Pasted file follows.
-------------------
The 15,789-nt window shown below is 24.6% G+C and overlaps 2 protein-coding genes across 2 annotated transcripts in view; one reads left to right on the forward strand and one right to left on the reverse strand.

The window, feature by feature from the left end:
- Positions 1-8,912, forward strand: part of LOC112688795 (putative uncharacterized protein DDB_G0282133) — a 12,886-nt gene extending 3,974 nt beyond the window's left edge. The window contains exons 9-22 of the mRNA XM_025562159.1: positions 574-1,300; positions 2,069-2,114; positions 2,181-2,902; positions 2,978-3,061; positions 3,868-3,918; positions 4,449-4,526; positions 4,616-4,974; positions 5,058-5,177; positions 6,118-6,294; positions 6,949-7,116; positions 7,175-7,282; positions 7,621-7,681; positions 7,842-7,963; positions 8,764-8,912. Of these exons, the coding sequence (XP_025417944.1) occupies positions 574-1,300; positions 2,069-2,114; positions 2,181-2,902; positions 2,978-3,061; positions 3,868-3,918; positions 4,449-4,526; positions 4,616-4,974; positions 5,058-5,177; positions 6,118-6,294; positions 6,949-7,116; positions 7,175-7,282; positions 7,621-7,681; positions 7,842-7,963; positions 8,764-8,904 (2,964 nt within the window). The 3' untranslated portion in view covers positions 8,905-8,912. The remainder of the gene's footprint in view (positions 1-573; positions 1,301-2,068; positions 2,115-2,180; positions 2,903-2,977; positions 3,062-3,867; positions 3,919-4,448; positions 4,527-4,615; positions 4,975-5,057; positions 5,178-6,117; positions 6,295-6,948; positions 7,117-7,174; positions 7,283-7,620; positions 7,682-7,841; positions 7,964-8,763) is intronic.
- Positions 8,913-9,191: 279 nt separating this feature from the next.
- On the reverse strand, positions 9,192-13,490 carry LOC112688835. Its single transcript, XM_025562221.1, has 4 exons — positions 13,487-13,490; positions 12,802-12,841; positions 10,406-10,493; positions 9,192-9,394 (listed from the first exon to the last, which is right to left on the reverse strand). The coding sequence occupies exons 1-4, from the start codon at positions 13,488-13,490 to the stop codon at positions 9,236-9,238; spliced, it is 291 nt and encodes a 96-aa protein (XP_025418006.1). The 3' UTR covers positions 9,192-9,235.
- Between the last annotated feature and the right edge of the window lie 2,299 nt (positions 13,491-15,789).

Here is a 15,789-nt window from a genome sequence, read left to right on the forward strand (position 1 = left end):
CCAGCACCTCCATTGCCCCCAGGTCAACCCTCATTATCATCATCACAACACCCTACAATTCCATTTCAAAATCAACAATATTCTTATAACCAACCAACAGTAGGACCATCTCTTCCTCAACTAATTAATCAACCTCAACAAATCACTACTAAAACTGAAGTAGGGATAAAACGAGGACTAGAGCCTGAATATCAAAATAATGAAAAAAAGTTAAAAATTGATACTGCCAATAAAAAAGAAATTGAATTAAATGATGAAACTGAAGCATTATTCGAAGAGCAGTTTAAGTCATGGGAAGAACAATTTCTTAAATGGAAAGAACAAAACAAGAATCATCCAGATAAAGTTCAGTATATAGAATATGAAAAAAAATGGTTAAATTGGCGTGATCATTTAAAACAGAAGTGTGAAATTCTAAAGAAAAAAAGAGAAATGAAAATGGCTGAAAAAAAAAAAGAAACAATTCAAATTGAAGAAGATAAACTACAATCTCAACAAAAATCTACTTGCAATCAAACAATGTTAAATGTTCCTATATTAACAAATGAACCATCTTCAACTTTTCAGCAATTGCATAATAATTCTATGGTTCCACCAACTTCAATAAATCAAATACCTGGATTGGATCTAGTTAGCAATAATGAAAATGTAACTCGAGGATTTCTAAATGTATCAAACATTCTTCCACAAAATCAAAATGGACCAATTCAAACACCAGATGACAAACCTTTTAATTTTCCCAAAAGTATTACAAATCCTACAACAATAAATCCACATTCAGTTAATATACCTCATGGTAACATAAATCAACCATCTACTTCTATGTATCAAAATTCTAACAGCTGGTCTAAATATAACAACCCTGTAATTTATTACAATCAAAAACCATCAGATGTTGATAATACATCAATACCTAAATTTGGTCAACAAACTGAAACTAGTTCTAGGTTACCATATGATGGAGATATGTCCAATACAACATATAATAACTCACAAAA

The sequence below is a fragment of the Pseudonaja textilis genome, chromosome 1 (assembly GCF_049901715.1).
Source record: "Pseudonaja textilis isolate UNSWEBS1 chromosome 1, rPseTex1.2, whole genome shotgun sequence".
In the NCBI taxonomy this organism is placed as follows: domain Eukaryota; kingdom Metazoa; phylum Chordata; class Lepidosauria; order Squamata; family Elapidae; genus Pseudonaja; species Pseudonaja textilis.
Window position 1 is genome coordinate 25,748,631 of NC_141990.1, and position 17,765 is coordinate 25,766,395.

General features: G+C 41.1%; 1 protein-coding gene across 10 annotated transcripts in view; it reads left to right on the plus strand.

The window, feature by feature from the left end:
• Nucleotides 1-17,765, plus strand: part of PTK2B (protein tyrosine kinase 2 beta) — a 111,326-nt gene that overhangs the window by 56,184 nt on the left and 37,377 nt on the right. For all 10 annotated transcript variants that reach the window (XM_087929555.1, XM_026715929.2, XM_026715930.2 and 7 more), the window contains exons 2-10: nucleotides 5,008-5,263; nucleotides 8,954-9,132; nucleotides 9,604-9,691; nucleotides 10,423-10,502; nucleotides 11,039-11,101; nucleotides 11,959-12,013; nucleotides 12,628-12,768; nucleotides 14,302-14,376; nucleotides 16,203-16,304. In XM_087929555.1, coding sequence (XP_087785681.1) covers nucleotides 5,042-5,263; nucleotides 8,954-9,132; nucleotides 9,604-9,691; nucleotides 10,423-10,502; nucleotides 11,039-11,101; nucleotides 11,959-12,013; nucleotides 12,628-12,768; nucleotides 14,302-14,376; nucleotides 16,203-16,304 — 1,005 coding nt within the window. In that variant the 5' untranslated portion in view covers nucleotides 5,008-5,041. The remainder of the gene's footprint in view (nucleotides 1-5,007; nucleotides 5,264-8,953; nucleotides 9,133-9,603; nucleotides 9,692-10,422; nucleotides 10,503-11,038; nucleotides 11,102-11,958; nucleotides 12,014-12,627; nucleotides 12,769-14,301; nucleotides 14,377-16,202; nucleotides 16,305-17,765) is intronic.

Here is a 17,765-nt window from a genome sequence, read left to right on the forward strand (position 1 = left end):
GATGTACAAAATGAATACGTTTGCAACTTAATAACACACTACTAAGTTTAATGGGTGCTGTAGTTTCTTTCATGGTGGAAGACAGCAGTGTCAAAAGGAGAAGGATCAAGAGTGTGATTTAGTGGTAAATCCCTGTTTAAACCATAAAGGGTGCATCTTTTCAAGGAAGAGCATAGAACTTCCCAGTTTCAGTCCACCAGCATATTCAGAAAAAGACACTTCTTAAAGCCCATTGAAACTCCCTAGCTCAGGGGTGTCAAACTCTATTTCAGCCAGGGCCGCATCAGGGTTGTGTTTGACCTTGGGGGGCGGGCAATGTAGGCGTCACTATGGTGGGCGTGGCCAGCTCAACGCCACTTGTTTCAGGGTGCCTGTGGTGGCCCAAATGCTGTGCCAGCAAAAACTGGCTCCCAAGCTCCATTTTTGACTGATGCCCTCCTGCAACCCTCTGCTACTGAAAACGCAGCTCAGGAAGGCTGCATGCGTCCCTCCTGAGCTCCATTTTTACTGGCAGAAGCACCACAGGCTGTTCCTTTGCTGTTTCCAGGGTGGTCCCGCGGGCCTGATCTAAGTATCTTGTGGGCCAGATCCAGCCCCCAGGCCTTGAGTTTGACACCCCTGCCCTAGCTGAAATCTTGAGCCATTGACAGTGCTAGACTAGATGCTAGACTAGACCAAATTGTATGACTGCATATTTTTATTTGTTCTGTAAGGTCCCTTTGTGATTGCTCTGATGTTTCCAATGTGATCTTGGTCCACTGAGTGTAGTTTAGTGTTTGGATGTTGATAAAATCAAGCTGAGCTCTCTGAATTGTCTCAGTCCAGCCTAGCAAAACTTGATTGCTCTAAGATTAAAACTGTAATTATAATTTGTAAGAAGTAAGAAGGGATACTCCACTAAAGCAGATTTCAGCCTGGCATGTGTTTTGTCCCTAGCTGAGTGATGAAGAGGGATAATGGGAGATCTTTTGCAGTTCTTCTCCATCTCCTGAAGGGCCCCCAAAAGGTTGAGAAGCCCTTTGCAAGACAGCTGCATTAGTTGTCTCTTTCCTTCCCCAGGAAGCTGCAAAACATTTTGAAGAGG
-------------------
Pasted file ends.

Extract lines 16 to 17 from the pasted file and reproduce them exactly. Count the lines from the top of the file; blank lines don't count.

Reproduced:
Here is a 17,765-nt window from a genome sequence, read left to right on the forward strand (position 1 = left end):
GATGTACAAAATGAATACGTTTGCAACTTAATAACACACTACTAAGTTTAATGGGTGCTGTAGTTTCTTTCATGGTGGAAGACAGCAGTGTCAAAAGGAGAAGGATCAAGAGTGTGATTTAGTGGTAAATCCCTGTTTAAACCATAAAGGGTGCATCTTTTCAAGGAAGAGCATAGAACTTCCCAGTTTCAGTCCACCAGCATATTCAGAAAAAGACACTTCTTAAAGCCCATTGAAACTCCCTAGCTCAGGGGTGTCAAACTCTATTTCAGCCAGGGCCGCATCAGGGTTGTGTTTGACCTTGGGGGGCGGGCAATGTAGGCGTCACTATGGTGGGCGTGGCCAGCTCAACGCCACTTGTTTCAGGGTGCCTGTGGTGGCCCAAATGCTGTGCCAGCAAAAACTGGCTCCCAAGCTCCATTTTTGACTGATGCCCTCCTGCAACCCTCTGCTACTGAAAACGCAGCTCAGGAAGGCTGCATGCGTCCCTCCTGAGCTCCATTTTTACTGGCAGAAGCACCACAGGCTGTTCCTTTGCTGTTTCCAGGGTGGTCCCGCGGGCCTGATCTAAGTATCTTGTGGGCCAGATCCAGCCCCCAGGCCTTGAGTTTGACACCCCTGCCCTAGCTGAAATCTTGAGCCATTGACAGTGCTAGACTAGATGCTAGACTAGACCAAATTGTATGACTGCATATTTTTATTTGTTCTGTAAGGTCCCTTTGTGATTGCTCTGATGTTTCCAATGTGATCTTGGTCCACTGAGTGTAGTTTAGTGTTTGGATGTTGATAAAATCAAGCTGAGCTCTCTGAATTGTCTCAGTCCAGCCTAGCAAAACTTGATTGCTCTAAGATTAAAACTGTAATTATAATTTGTAAGAAGTAAGAAGGGATACTCCACTAAAGCAGATTTCAGCCTGGCATGTGTTTTGTCCCTAGCTGAGTGATGAAGAGGGATAATGGGAGATCTTTTGCAGTTCTTCTCCATCTCCTGAAGGGCCCCCAAAAGGTTGAGAAGCCCTTTGCAAGACAGCTGCATTAGTTGTCTCTTTCCTTCCCCAGGAAGCTGCAAAACATTTTGAAGAGG